By 
D. Jessop (UK) - See all my reviews
(REAL NAME)   
This review is from: Bread (Hardcover)
This is a shining example of what I have come to expect from Dorling Kindersley. The pictures tempt you to try the recipes and provide clear support to the written information. The book covers a wide range of breads from the everyday to the more exotic and each recipe is well explained and easy to follow. Unlike most books the layout and photographs make it really easy to follow and understand. As well as recipes there are some really useful sections dealing with getting the dough right and showing the skills needed in checking the stages of proving, kneading etc. It has a troubleshooting section and some wonderful information on glazes and finishes with before and after photographs. I would highly recommend this book to anyone from beginner upwards.
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7 of 7 people found the following review helpful
4.0 out of 5 stars Bake! Bake! Bake!, 12 July 2009
By 
Abdulla M. Al Qasim (Bahrain) - See all my reviews
(REAL NAME)   
This review is from: Bread: Baking by hand or bread machine (Hardcover)
Once you try some of the recipes in this book you will defenitely feel that the you have been taking the bread you buy for granted!! You think it's so easy? Guess again!

Just baking a simple baguette can take four hours in rising, knocking back, and proving time!!!
I'm not saying you have to be a rocket scientist, it's more time consuming than difficult. This is something to try during a boring day when you have loads of time. Working with the different textures of flour, water, dough, salt, and other ingredients is quite exciting, plus I personally find working with dough quite relaxing and theraputic. It's also a good way to pass a few hours by creating something homemade, unwinding, and finding something new out about one of the most basic foods ever.

The book is quite educational when it comes to the baking process and the materials used and even gives brief descriptions about bread in various cultures, it also uncovers tiny little tricks that make the bread all that much better. Once you try a recipe twice or thrice you will get it down.

They are simple recipes, however, my first attempt at a baguette ended up in a horrible failure!! The reason being, there are some terms used by the authors which are open to individual interpretation, such as sticky paste, sticky dough, et cetera. My first failure was purely because of this problem, to me a sticky dough was obviously too sticky when compared with what the authors had in mind!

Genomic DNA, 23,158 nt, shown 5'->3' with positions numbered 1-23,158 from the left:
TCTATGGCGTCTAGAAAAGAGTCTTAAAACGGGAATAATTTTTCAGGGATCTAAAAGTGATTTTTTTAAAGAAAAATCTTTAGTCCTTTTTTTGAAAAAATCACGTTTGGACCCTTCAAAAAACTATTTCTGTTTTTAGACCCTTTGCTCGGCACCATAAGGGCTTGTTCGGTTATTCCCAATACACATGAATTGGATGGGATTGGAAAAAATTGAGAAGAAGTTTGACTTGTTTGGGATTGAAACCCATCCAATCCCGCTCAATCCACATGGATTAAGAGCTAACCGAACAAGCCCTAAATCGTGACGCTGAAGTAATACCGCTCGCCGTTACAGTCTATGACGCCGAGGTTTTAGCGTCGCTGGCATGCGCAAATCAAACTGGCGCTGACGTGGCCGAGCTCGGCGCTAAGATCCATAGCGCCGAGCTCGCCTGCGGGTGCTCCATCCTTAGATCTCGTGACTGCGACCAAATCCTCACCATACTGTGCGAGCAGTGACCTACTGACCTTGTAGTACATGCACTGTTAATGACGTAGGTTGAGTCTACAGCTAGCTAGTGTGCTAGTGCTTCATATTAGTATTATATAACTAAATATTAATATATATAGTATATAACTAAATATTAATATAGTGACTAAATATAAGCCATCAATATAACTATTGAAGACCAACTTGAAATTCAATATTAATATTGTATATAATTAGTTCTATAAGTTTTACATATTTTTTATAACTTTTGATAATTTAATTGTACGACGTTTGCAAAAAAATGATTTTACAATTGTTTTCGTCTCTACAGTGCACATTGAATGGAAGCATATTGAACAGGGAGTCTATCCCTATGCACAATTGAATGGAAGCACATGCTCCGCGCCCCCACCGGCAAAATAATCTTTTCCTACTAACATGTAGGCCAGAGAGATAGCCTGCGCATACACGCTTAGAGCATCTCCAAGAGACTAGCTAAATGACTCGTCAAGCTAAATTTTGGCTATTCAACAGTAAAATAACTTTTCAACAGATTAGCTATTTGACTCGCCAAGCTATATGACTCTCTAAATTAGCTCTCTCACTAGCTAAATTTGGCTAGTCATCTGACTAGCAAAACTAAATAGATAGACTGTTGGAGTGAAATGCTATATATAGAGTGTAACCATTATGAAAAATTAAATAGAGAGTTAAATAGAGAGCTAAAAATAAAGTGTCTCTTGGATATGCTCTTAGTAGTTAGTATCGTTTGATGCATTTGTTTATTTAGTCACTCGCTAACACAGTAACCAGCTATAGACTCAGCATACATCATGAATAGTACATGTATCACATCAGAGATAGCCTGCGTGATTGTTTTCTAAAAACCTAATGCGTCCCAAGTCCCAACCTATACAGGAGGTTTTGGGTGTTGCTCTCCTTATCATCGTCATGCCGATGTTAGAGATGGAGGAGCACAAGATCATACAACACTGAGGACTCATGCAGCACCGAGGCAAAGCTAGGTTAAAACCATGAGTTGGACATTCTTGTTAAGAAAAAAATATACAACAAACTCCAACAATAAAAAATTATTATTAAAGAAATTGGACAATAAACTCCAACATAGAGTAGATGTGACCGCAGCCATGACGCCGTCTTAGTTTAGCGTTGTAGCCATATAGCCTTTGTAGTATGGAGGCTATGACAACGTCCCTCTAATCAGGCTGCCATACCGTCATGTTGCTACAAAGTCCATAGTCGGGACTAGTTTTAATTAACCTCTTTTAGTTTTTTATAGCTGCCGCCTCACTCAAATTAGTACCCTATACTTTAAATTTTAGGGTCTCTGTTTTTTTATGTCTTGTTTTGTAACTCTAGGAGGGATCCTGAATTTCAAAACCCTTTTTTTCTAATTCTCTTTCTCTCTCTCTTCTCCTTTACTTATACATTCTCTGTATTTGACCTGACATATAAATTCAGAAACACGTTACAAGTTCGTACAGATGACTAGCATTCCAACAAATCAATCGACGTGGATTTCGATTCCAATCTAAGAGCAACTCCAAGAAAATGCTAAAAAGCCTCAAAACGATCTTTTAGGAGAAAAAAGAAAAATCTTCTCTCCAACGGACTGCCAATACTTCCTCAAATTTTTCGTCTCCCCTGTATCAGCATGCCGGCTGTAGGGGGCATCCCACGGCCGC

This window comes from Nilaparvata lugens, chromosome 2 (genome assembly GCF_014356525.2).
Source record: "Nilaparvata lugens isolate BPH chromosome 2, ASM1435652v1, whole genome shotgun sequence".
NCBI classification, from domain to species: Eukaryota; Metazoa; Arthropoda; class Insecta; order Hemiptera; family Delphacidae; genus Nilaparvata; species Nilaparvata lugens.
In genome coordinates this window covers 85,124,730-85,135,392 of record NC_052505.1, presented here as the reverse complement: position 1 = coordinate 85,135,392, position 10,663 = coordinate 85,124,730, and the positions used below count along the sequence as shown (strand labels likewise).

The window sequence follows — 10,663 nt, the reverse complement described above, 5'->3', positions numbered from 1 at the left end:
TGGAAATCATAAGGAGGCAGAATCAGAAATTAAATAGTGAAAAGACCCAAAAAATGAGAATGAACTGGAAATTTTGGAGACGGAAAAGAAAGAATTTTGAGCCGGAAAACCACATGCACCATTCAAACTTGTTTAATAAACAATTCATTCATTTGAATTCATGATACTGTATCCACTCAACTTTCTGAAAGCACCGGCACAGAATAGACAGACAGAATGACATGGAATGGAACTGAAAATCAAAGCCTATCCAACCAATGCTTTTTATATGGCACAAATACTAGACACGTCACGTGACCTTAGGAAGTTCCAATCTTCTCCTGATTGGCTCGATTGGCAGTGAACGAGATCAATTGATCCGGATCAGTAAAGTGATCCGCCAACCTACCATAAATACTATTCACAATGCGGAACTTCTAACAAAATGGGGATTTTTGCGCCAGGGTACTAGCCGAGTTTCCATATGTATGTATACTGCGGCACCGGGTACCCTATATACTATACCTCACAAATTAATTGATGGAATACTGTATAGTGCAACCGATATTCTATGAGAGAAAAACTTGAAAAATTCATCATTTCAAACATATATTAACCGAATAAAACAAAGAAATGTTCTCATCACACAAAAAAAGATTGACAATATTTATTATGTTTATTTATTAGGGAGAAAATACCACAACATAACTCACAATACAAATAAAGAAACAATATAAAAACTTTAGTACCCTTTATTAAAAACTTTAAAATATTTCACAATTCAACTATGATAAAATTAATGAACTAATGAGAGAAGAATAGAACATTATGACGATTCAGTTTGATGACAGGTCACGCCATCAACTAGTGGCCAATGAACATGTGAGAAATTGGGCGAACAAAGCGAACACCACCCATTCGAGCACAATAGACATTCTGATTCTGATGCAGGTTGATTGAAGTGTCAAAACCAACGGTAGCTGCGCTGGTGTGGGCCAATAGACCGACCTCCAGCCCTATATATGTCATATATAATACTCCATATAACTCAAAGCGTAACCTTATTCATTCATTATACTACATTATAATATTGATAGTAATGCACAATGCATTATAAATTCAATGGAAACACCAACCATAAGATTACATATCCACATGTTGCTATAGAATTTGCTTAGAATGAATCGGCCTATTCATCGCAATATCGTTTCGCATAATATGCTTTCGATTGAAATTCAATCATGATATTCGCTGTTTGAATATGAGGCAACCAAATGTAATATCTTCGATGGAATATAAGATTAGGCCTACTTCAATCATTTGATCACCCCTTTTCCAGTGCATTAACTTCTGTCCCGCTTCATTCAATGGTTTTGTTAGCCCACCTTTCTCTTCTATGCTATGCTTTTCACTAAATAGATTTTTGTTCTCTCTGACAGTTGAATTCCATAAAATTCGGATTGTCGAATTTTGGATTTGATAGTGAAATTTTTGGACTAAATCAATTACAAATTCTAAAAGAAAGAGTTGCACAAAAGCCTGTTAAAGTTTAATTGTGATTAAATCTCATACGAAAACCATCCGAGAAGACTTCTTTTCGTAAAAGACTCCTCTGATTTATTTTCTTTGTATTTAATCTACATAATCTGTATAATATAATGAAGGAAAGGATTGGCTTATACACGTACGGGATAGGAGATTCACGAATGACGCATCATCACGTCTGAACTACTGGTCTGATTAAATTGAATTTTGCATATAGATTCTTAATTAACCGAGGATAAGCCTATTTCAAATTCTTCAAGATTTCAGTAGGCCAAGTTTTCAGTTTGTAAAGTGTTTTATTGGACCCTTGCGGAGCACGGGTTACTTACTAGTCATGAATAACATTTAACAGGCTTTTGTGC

The book holds a wide array of recipes from Middle Eastern to European breads! A fantastick range really! I've already tried a few and look forward to trying even more!The book goes into great detail on techniques, necesary items, the differences in the many types of flour, and much more.

All in all a great book filled with knowledge, you wouldn't really think a book could contain so much info on a topic as simple as bread. It will change the way you look at this piece of food that has survived for centuries!

October 2010 Addition to Review:

This book come back to my attention and I am referring to it more often now, however that is only because of what I learned from another little book that has added to my knowledge of flour. Since purchasing this book, the results have been acceptable but nothing extraordinary, however after reading The Art of Pizza Making: Trade Secrets and Recipes by Dominick A. DeAngelis and understanding the difference between the commonly available types of flour and the flour used by bakeries and pizzerias, I revisited this book to retry some of my favourite recipes and my whole family was shocked at the difference the type of flour made to the results.

I am on the war path once more and trying recipes in this book I have never attempted before. My baguette has become so good that I don't buy baguettes anymore, my first attempted ciabatta loaf was fantastic as well! I think I just might try every single recipe in this book now!
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7 of 7 people found the following review helpful
3.0 out of 5 stars Interesting, but limited for darker breads, 18 April 2009
This review is from: Bread: Baking by hand or bread machine (Hardcover)
This book contains quite a few inspiring recipes. There is an emphasis on French and Italian breads (although croissants are omitted), but also breads from other countries such as Israeli/New york bagels, American corn bread, and Hungarian Potato bread are described. In short introductions a few interesting comments are provided about the meaning and use of bread in different parts of the world.